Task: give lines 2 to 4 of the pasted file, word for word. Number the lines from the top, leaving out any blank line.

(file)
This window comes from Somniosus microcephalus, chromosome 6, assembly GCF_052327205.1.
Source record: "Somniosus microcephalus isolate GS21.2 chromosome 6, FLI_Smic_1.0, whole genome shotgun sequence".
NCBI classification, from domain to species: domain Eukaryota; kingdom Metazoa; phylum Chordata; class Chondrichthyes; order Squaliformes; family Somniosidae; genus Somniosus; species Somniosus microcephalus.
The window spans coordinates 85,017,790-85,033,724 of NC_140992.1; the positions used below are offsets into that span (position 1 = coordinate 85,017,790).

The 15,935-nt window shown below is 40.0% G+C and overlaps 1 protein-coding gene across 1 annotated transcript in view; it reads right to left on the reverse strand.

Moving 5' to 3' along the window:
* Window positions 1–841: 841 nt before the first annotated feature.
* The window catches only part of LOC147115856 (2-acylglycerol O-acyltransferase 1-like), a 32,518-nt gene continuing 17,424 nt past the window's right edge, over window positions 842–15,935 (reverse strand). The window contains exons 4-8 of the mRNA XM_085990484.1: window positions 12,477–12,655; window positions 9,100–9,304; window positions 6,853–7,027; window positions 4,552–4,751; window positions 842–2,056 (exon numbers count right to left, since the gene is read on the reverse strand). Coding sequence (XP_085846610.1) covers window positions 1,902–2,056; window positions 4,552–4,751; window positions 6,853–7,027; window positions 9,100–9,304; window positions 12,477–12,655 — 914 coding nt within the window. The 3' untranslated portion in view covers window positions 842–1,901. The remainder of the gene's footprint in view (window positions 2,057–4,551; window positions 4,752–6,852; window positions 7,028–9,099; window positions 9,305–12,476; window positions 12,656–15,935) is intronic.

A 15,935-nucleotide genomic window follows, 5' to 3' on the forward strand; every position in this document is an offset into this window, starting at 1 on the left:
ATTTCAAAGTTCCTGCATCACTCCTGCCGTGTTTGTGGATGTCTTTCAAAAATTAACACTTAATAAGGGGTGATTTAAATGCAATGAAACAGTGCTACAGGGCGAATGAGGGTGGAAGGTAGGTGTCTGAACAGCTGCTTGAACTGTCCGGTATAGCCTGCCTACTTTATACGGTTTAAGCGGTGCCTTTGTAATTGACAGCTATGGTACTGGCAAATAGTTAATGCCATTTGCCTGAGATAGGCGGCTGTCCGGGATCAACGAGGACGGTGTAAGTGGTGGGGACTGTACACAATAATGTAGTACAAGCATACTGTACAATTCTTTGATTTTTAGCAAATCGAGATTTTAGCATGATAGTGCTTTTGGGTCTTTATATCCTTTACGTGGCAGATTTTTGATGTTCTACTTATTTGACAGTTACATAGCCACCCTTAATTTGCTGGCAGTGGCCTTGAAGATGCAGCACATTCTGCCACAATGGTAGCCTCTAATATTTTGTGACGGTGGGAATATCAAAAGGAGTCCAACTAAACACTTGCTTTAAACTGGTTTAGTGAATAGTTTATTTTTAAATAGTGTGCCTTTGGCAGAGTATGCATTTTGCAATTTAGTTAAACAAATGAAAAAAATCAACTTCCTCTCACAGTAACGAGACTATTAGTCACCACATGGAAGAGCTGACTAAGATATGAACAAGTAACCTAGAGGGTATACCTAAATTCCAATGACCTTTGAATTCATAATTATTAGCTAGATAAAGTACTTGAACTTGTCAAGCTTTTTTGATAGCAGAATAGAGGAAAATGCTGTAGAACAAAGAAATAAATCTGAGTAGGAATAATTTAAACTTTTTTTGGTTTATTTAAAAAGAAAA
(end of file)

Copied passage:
Source record: "Somniosus microcephalus isolate GS21.2 chromosome 6, FLI_Smic_1.0, whole genome shotgun sequence".
NCBI classification, from domain to species: domain Eukaryota; kingdom Metazoa; phylum Chordata; class Chondrichthyes; order Squaliformes; family Somniosidae; genus Somniosus; species Somniosus microcephalus.
The window spans coordinates 85,017,790-85,033,724 of NC_140992.1; the positions used below are offsets into that span (position 1 = coordinate 85,017,790).